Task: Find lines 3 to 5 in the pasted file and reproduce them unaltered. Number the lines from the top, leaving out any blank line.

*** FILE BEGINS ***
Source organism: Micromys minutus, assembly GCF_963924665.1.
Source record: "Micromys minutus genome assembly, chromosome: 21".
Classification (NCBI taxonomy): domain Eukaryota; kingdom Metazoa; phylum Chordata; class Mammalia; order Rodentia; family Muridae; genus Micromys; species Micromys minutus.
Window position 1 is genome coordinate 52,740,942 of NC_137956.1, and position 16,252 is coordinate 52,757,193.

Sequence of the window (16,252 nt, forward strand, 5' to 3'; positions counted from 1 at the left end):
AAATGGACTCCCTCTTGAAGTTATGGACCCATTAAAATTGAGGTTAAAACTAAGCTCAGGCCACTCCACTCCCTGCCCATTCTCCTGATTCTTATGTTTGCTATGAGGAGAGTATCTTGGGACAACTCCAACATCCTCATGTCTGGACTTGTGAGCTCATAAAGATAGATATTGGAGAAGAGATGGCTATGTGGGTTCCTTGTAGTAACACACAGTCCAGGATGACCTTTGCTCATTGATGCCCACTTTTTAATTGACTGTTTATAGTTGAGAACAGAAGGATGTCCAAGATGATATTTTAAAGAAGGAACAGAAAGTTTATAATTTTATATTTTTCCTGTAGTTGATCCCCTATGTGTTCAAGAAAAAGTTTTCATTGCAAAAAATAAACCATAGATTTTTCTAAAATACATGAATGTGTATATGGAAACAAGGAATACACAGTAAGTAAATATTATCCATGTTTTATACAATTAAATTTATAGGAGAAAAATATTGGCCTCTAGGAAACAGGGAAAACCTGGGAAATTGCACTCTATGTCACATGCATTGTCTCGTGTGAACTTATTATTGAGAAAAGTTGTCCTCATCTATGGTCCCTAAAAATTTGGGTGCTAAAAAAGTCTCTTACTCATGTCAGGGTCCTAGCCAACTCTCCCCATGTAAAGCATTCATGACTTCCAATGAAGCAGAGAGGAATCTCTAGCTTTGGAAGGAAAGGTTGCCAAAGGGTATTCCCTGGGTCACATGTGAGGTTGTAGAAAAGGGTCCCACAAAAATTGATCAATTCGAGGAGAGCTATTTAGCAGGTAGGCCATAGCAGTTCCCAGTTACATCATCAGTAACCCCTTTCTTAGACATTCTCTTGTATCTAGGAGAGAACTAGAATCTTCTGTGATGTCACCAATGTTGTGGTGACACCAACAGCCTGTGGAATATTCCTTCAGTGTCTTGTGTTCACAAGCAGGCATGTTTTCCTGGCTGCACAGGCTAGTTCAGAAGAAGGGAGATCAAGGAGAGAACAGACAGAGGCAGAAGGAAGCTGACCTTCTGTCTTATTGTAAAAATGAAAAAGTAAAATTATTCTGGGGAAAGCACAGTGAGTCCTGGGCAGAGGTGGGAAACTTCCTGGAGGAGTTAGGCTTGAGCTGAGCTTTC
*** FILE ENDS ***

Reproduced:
Classification (NCBI taxonomy): domain Eukaryota; kingdom Metazoa; phylum Chordata; class Mammalia; order Rodentia; family Muridae; genus Micromys; species Micromys minutus.
Window position 1 is genome coordinate 52,740,942 of NC_137956.1, and position 16,252 is coordinate 52,757,193.

Sequence of the window (16,252 nt, forward strand, 5' to 3'; positions counted from 1 at the left end):